on December 31, 2010
Hedges's basic thesis is solid enough: it's that those we think of as liberals have checked their advocacy at the door, in order to gain prosperity, credit, acclaim etc. And his examples of the phenomena are accurate.
But his survey of the history of better liberals goes on for far longer than it needs to (you get his point long before he's finished -- for example, long transcripts of theater productions). And after that he slips into redundancy, and tacked on screeds about other issues (a late section on global warming seems to come from nowhere; the discussion seems worthwhile, but its placement makes the book seem disorganized).
He supports the thesis with transcripts of interviews he's conducted - - and they all support his points. But each interview is treated separately, segregated from the others. IMHO it would have been better if the salient points of the interviews were re-collated around their relevant points. But this might not be possible, I haven't attempted it - - I did wish, however, that chapters including these interviews were simply retitled as something like "So and So Chimes In."
I have a lot of respect for the points Hedges has made here. The points are solid. But I think he'd have done better with re-arranging his outline before writing (or adhering to his outline?) And even with that, the core of his points don't deserve a full book treatment.
The immediacy of the need for a book containing his points argues against an anthology containing an assortment of discussions like this. In the 18th Century, they had these things called "pamphlets." Too bad that format is gone.
24 of 28 people found the following review helpful
Chris Hedges book chronicles the history of the dying, killing, sabotaging, compromising and subverting of the liberal class.
He walks us through how liberals now serve their corporate masters, serve the power elite, how the institutional bastions of liberalism-- education, arts, religion, unions-- have all been coopted, bought and taken over so they now act to protect, defend and support the corporate power structure that has replaced democracy in the US, with inverted totalitarianism.
This IS, as other reviewers say, a dark book. But it forces us to face a painful reality and gives us a deep understanding of how it came to pass, how it works now. "IT" is the reality that idea of liberalism has been taken over by people who do not serve liberal values or causes or visions. Hedges writes, "The liberal class is used as a prop to keep the fiction of the Democratic state alive." and he writes, "But the America we celebrate is an illusion. It does not exist," and he argues that liberals, by embracing and entrusting their mission to government, which has been taken over by corporations, have become impotent.
It is easy to fall prey to the seductions of corporate predations upon liberals. Money and power and influence buy people like Thomas Friedman. This book is a guide to the toxic traps and soul destroying pathways that have killed so much of the robust, powerful liberal energy and spirit that existed 100 years ago, before the great wars were used as excuses to purge the nation of liberals and fighters for justice.
Hedges offers several answers to the problem-- not really full solutions-- but that's because he characterizes the true liberal effort as a process more than a destination. One solution is relocalization, the kind of thing that Rob Hopkins and his transition town movement are describing. The other solution is to engage in rebellion, which he differentiates from revolution. Rebellion is resistance without necessarily having any plan for anything which a revolution would seek to install as a replacement.. Hedges suggests, "Those who exploit human beings and nature are bound to an irrational lust for power and money that is leading to collective suicide." Rebellion slows the decline.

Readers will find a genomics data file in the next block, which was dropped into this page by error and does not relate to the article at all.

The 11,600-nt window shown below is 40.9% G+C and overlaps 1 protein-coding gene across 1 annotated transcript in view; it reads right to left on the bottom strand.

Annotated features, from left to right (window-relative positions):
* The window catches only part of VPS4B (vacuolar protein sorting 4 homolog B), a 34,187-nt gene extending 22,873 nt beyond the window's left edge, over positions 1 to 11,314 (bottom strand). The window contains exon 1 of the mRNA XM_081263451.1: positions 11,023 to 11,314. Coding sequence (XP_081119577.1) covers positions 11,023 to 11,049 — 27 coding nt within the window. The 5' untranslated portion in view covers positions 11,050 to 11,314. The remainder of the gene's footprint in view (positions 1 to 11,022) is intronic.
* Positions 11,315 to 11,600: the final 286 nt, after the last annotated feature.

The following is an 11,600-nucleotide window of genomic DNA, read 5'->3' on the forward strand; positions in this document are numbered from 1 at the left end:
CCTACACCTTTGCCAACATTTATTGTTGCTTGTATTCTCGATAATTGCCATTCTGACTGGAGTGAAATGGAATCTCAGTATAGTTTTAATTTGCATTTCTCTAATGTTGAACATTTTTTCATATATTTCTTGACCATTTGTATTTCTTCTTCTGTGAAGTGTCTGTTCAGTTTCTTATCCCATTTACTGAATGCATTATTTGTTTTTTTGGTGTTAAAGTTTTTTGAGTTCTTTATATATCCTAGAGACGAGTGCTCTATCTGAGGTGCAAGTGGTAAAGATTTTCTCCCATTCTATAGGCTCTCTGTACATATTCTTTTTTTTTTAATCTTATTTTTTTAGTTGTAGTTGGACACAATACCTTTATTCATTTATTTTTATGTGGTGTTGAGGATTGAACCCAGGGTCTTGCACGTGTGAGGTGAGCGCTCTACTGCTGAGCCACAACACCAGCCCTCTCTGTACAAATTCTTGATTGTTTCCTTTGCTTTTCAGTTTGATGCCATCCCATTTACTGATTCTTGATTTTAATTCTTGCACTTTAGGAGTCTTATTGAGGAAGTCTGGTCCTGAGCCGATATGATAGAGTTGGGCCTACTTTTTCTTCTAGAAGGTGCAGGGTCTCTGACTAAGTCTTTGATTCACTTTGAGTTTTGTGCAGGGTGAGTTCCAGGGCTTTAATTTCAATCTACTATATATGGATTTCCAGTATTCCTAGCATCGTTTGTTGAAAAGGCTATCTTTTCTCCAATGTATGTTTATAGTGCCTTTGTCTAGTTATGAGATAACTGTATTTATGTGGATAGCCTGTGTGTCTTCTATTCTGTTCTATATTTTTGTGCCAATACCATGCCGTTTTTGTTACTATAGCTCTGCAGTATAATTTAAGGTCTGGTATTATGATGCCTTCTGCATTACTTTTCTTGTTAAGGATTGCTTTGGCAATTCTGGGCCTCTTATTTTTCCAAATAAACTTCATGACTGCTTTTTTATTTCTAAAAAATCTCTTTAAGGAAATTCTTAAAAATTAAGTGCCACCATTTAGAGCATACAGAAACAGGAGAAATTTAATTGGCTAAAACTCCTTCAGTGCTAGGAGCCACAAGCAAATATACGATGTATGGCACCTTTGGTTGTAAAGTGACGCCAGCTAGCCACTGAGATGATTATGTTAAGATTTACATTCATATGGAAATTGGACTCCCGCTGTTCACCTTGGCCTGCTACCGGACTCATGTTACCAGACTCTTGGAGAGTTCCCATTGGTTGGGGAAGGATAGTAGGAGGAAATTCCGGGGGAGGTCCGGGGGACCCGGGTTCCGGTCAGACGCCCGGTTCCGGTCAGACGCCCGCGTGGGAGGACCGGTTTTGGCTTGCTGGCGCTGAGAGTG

I say this is a wake up call because we on the left must face the fact that the Democratic party is no longer liberal, that the congress will not do what we need to do to make change happen. We must do it in new and different ways.
8 of 8 people found the following review helpful
on May 21, 2011
This is a depressing book for it offers no hope. It chronicles the death of the liberal class - the sine qua non of a truly civilized democratic society. In a traditional democracy, says Hedges, the liberal class functions as a safety valve. It makes piecemeal and incremental reform possible. It offers hope for change and proposes gradual steps toward greater equality. It endows the state and the mechanisms of power with virtue.
The foundations for classical liberalism were laid by Thomas Hobbes (1588-1679), John Locke (1632-1704), and Baruch Spinoza (1632-1677). The work of these theorists was expanded in the eighteenth century by the Scottish moral philosophers, the French philosophes and the early architects of American democracy. The philosopher John Stuart Mill (1806-1873) redefined liberalism in the nineteenth century to call for the redistribution of wealth and the promotion of the welfare state.
According to Hedges, the liberal era , which flourished in the latter part of the nineteenth century and early part of the twentieth, was characterized by the growth of mass movements and social reforms that addressed working conditions in factories, the organizing of labor unions, women's rights, universal education, housing for the poor, public health campaigns, and socialism. This era effectively ended with World War I. The New Deal was the final political gasp of classical liberalism.
Over the past three decades, ever since the Reagan administration, the liberal class has failed to protect the minimal interests of the working and middle class as corporations dismantled the democratic state, looted the U.S. Treasury, waged imperial wars that can neither be afforded nor won, and gutted the basic laws that protected the interests of ordinary citizens. The state has put the liberal class on a death march. Liberals did not protest the stripping away of the country's manufacturing base, the dismantling of regulatory agencies, and the destruction of social service programs.